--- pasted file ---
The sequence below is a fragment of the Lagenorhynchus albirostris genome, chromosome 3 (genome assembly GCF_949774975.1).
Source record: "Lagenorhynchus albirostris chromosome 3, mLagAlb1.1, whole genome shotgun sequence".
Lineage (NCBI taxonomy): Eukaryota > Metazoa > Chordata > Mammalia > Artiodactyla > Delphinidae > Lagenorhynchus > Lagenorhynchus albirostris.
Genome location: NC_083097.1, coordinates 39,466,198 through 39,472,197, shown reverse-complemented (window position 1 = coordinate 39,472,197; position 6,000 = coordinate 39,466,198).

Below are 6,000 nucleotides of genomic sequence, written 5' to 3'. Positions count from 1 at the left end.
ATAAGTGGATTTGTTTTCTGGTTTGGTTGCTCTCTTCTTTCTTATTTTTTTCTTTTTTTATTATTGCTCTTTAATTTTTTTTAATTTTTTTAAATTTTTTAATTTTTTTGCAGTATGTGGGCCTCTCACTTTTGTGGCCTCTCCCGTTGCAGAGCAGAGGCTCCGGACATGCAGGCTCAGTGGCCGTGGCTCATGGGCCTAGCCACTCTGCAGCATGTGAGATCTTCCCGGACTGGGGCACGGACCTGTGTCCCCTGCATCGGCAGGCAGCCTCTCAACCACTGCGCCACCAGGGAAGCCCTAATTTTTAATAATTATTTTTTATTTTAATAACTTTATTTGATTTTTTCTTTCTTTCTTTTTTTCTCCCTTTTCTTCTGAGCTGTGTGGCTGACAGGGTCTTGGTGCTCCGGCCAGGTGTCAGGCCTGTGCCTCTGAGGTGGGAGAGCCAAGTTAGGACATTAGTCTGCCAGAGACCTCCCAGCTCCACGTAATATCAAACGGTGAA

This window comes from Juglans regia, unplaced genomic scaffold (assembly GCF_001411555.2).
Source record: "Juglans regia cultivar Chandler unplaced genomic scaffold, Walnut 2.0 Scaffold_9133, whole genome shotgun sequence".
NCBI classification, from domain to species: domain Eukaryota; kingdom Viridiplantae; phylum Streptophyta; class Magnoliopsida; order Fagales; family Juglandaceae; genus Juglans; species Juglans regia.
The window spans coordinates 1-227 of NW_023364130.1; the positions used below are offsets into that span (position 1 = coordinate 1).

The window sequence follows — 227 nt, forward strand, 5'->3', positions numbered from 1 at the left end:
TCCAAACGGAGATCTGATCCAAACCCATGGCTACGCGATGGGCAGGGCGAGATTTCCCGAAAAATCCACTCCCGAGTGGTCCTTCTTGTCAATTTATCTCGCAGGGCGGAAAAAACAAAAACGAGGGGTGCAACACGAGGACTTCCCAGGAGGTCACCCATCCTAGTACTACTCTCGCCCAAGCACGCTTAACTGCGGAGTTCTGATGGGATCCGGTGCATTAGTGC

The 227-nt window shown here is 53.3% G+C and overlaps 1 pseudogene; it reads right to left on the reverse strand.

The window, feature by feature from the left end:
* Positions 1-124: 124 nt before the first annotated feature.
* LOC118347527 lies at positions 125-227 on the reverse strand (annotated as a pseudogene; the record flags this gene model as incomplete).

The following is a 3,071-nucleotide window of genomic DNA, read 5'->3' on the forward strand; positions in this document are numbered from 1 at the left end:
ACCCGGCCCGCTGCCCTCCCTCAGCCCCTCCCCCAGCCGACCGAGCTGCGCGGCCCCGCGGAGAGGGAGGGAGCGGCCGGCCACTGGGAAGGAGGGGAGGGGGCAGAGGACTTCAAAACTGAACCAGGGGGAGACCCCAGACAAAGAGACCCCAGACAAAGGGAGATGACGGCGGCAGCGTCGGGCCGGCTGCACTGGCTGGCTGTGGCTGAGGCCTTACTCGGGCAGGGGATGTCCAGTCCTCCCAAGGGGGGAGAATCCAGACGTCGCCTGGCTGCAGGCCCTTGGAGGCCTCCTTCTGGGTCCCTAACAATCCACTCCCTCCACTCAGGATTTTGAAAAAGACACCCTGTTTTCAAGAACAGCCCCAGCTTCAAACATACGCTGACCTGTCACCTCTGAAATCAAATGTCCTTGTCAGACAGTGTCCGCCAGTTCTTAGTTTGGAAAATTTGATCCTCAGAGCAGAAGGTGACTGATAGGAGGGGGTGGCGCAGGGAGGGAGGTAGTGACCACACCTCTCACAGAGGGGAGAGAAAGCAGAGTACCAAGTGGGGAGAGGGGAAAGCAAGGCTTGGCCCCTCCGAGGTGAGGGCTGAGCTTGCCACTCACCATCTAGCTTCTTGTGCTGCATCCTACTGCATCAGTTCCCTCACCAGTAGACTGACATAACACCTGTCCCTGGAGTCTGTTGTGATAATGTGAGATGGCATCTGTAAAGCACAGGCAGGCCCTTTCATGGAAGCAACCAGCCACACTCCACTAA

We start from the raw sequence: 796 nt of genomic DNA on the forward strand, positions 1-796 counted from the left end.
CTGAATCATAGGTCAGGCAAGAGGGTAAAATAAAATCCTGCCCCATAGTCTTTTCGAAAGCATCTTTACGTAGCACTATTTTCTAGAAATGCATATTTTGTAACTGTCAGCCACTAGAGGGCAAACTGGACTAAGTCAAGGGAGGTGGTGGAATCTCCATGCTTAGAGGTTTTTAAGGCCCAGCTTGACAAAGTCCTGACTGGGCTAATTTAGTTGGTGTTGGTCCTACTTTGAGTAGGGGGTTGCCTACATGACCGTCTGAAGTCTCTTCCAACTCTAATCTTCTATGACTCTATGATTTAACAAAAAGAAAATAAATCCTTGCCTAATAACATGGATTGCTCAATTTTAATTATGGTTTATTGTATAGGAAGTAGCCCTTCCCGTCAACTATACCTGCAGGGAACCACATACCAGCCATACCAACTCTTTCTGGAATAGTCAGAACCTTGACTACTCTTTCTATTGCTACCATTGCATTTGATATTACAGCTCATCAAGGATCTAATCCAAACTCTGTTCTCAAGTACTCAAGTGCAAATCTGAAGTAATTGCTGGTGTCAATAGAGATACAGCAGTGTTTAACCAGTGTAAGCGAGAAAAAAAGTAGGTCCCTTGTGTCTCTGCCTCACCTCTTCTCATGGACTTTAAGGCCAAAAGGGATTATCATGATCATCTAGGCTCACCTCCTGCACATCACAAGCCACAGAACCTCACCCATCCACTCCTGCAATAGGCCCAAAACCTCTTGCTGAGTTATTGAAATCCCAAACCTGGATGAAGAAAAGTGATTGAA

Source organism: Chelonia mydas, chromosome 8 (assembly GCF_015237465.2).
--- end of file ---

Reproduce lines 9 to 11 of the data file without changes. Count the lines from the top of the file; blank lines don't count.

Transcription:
NCBI classification, from domain to species: domain Eukaryota; kingdom Viridiplantae; phylum Streptophyta; class Magnoliopsida; order Fagales; family Juglandaceae; genus Juglans; species Juglans regia.
The window spans coordinates 1-227 of NW_023364130.1; the positions used below are offsets into that span (position 1 = coordinate 1).

The window sequence follows — 227 nt, forward strand, 5'->3', positions numbered from 1 at the left end: